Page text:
Quartz Canyon served as our introduction to the Owlshead Mountains in Death Valley.  Up until this trip, the Owlsheads had just been a name on the map for me.  While I had driven by them before and seen them from a distance, this was the first time I had a chance to hike into and explore them.  My friend Charlie set up this hike for us in advance.  We would be exploring two canyons in the Owlsheads which had seen very few visitors before.  Our plan was to do a loop hike, where we would hike up one canyon (which we later named Quartz Canyon), and then return to our vehicle by way of another canyon (which received the name South Quartz Canyon).  The Owlsheads south of Through Canyon have been explored by very few people, as this is a region that many both inside and outside of the park are just beginning to visit.  So at this time, Quartz Canyon, Sand Canyon, and Smoke Tree Canyon are all unofficial names, although they serve as an excellent way to identify the canyons and what you can find in them.  As for Quartz Canyon, you can probably guess that we found lots of quartz there.  Quartz Canyon appears to be similar to Sagenite Canyon (also in the Owlsheads) in that before it was part of Death Valley National Park, there were rock diggings which took place there.  We found evidence of these past diggings in quite a few places as we progressed up Quartz Canyon.  You will see some examples of this in the pictures down below.  After we photographed the quartz, we did indeed return it back to the ground where we found it.  After we hiked quite far up Quartz Canyon, we looped back down via South Quartz Canyon which, as of the time of initial writing, surprised us by having the largest dry fall which has ever been found in the Owlsheads.  (I later found a larger dry fall in Magnetite Canyon).  We found a total of 4 dry falls which we either had to climb or bypass in South Quartz Canyon.  It was quite a pleasant surprise, but then again, when you have the chance to hike in relatively unexplored areas, you're usually going to find something special.  We also made it quite close to Mill BM, although we did not end up trying to reach the summit.  (Note:  click on the Google Earth route map below to enlarge it).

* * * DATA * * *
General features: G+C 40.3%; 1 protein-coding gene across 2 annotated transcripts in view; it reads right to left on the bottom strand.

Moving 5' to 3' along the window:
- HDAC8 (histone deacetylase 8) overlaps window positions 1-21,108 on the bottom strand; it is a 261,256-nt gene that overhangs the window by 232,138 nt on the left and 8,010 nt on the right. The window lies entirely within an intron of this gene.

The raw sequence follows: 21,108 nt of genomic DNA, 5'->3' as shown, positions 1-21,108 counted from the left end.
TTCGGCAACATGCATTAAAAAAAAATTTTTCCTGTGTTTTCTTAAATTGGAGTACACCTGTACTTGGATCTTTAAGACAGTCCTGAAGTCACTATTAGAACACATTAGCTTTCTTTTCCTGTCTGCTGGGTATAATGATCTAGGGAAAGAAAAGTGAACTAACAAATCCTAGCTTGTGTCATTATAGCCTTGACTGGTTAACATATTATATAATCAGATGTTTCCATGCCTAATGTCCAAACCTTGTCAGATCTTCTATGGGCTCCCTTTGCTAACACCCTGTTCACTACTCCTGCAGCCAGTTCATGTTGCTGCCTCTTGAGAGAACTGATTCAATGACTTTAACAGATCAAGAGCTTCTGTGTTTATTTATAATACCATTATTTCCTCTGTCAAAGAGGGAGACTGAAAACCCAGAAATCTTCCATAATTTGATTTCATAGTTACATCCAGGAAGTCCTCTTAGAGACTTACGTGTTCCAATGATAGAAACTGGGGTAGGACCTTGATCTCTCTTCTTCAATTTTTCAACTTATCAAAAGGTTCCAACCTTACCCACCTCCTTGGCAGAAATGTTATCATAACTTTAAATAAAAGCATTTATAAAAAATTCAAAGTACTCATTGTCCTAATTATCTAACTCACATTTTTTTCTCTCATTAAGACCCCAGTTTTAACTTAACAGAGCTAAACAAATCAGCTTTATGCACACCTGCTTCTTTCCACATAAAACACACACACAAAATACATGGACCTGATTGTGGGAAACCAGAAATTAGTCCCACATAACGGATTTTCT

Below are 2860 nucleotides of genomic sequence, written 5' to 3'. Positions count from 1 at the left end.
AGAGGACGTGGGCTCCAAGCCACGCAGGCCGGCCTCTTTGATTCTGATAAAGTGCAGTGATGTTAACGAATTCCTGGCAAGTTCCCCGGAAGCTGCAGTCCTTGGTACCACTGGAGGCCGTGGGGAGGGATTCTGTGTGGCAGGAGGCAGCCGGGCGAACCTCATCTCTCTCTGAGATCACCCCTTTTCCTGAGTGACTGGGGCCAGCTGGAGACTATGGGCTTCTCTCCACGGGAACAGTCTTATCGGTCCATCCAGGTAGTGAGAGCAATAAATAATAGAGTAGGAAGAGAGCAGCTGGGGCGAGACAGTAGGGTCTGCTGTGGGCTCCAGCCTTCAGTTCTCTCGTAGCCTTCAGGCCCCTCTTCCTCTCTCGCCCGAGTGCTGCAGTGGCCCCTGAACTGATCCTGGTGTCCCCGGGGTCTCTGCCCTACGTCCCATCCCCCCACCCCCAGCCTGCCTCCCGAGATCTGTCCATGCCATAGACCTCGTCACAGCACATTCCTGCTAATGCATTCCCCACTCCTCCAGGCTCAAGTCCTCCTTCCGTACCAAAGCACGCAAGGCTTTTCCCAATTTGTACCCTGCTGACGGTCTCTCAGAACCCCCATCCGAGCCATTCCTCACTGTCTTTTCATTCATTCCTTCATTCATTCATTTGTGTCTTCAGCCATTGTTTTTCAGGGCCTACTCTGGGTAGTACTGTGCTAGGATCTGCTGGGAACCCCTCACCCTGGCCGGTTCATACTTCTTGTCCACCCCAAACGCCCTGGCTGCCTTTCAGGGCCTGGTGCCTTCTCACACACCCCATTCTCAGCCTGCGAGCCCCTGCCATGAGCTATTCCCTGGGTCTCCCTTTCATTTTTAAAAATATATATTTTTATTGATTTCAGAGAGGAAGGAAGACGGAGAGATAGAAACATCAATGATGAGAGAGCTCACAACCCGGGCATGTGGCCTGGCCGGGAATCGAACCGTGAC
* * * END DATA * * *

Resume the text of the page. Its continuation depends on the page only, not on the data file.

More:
Quartz Canyon GE map
The hike into Quartz Canyon started on Harry Wade Road, a few miles south of the Amargosa River crossing:
It was a long stretch of desert walking in order to reach the mouth of the canyon, but the ground was firm and it was relatively easy:
Over an hour after we set out, we finally arrived at the mouth of Quartz Canyon:
The first thing we noticed was a pile of quartz sitting near the canyon entrance:
Looking a little bit further at our surroundings, we saw quartz diggings and even some cairns set up from decades ago leading to these diggings:
This is a nice picture of Daria by some blooming flowers and a heart rock behind her:
We found out that the canyon walls were much different from anything else we had ever seen in Death Valley.  The Owlsheads are made up of decomposing granite:
There was a huge bird nest up on this rock high on the canyon wall:
As we progressed up Quartz Canyon, we were stunned at the scenery, being that it was something so different than what we were used to in the park:
Charlie looking back down canyon to take in the scenery:
Notice the beautiful contrast between light and dark on opposite sides of the canyon:
After seeing the scenery of Quartz Canyon, we can tell you that we will be spending much more time in the Owlsheads in the future:
This rock had natural engravings.  We are not sure what forces of nature caused it: